Sudan’s transitional government said the decision to normalize relations with Israel was a necessary move that will benefit the Sudanese people economically.
Speaking to the al-Hadath TV channel Sunday night, General Yassir Al Atta, a member of Sudan’s ruling Sovereign Council, said that normalizing relations was one of the conditions set by the U.S. government to remove Sudan from its list of countries that sponsor terrorism.
Atta said the decision will not hurt anyone in Sudan and was taken after lengthy discussions about protecting the interest of the Sudanese people.
“We were compelled to choose this and we know nothing will harm our people,” Atta said. “We have been fighting along our Arab sisterly countries on many war fronts since 1948 to regain our rights. But now, we have come to a conclusion that all the Arab nations are not in any form of war with Israel.”
Sudan joins Egypt, Jordan
Relations between Israel and many Arab countries have remained hostile for decades due to Israel’s occupation of the West Bank and Gaza Strip, which Palestinians want as land for a future state. Until this year, only Egypt and Jordan had made peace with the Jewish state.
Sudan’s justice minister, Nasruddeen Abdulbari, issued a statement on Saturday saying building ties with Israel is legal and falls within the mandate of the transitional government which is enshrined in the constitution. The transitional government was formed last year after the 30-year rule of Islamist President Omar al-Bashir.
Both Atta and Abdulbari said they believe improved relations with Israel will benefit Sudan economically.
Umma party supports move
Mubarak al-Fadil, chairman of the Umma party reform faction, also welcomed the move.
Speaking to VOA’s South Sudan in Focus program, al-Fadil said Sudan is an agricultural land and Israel has pledged to support Sudan with new agricultural technology which will boost local production.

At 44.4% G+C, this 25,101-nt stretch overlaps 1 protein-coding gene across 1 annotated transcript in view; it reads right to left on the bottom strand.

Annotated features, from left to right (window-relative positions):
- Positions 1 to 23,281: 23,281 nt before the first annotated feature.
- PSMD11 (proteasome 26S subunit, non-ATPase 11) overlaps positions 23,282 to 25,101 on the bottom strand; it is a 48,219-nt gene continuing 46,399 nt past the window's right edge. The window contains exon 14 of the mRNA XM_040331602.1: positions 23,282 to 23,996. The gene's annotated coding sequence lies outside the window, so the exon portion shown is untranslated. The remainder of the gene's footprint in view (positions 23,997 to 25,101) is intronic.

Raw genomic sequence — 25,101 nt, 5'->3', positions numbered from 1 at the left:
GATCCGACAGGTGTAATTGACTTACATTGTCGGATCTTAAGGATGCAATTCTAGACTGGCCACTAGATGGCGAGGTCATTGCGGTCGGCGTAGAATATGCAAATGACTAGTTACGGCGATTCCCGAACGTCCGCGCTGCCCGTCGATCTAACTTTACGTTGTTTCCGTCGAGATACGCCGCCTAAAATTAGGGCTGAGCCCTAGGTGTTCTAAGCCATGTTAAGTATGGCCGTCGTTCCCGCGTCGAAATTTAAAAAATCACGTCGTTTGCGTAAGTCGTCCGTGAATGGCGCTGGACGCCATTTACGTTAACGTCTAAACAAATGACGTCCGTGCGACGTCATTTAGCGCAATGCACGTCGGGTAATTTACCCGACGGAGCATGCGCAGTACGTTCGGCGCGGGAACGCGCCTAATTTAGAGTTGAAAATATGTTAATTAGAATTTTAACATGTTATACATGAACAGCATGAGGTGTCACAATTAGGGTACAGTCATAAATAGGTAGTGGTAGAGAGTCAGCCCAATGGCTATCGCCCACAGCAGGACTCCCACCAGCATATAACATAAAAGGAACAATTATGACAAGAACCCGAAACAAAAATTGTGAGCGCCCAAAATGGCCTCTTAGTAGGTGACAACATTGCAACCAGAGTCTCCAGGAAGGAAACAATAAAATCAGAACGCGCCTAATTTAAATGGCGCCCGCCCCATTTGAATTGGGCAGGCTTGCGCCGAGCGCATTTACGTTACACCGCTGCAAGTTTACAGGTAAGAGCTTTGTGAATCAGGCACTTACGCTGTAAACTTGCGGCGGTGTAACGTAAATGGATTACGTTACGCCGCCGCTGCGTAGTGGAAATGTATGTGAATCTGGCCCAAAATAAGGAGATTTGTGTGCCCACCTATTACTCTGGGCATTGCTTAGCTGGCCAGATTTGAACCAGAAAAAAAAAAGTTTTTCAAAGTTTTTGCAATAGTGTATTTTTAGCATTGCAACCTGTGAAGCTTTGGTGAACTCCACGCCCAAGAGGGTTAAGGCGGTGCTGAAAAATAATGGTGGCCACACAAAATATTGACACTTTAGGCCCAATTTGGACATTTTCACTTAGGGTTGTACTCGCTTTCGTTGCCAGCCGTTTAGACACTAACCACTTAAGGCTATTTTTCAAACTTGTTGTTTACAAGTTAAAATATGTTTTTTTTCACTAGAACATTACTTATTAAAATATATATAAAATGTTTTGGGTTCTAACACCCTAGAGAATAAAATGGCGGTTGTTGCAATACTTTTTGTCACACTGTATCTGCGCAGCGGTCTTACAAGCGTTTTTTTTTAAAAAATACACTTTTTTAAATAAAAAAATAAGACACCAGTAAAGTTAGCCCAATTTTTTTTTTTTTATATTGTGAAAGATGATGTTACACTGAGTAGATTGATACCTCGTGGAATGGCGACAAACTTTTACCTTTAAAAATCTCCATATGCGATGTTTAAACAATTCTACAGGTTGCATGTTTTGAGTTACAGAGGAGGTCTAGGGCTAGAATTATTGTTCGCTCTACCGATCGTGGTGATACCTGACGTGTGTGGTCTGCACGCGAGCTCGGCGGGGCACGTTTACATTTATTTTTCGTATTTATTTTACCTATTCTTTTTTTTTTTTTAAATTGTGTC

“Sudan needs very much advanced technology in agriculture and irrigation, especially that Sudan is an agricultural country with vast arable lands amounting to 200 million hectares,” he said. “We only now cultivate 45 million hectares with very low productivity and high cost.”
Israeli adviser praises decision
A special adviser to Israeli Minister of Intelligence Eli Cohen echoed those comments, saying the deal will give Sudan access to advanced Israeli technologies in agriculture, medicine, and other fields.
Arye Shalicar, Special Advisor to the Minister of Intelligence, said Israeli and Sudanese officials and experts have been in negotiations for months to re-establish relations after several decades of belligerence.
“We believe it’s a win-win situation for both sides: Sudan is definitely a very big country strategically located in the heart of Africa, [and] is a relatively close neighborhood of Israel as well, just south of Egypt. So for us [it’s] a very important location or area that we would like to be friends with rather than enemies with,” Shalicar told VOA Monday from Israel.
Sudan was put on the U.S. state sponsors of terror list in 1993 because al-Qaida leaders including Osama bin Laden were given safe harbor in Sudan. Bin Laden lived in Khartoum from 1991 to 1996.
Al Fadil said now that Sudan will be off the list, Israel should work with its allies in Europe and other countries to support the transitional government in Sudan so it can rejoin the world financial system.
The normalization agreement which was brokered by U.S. President Donald Trump is the third such deal the president has mediated to establish relations between Israel and Arab countries after decades of hostility. Last month, the Jewish state signed normalization agreements with the United Arab Emirates and the Kingdom of Bahrain in a White House ceremony.
The Israeli official said he is confident that relations between his country and Sudan will grow and benefit both countries and the region in terms of greater cooperation and security.
“It’s just a matter of time before both countries will join forces in various fields together with our new friends in the Gulf: Emirates and Bahrain and hopefully other countries in the region will follow.”
Shalicar said his government is aware that there’s opposition to the Sudan-Israel normalization deal inside Sudan.
“This is unfortunate but we understand that some people in the society — not just in Sudan but we see this in other countries and regions as well — they have been educated by radical preachers, often preachers with radical Islamic world views.”
Shalicar said opposition to the normalization deal inside Sudan will not deter the two countries from moving forward with their new relationship.
“In the end the Sudanese leadership is doing the right thing for the people of Sudan,” he said.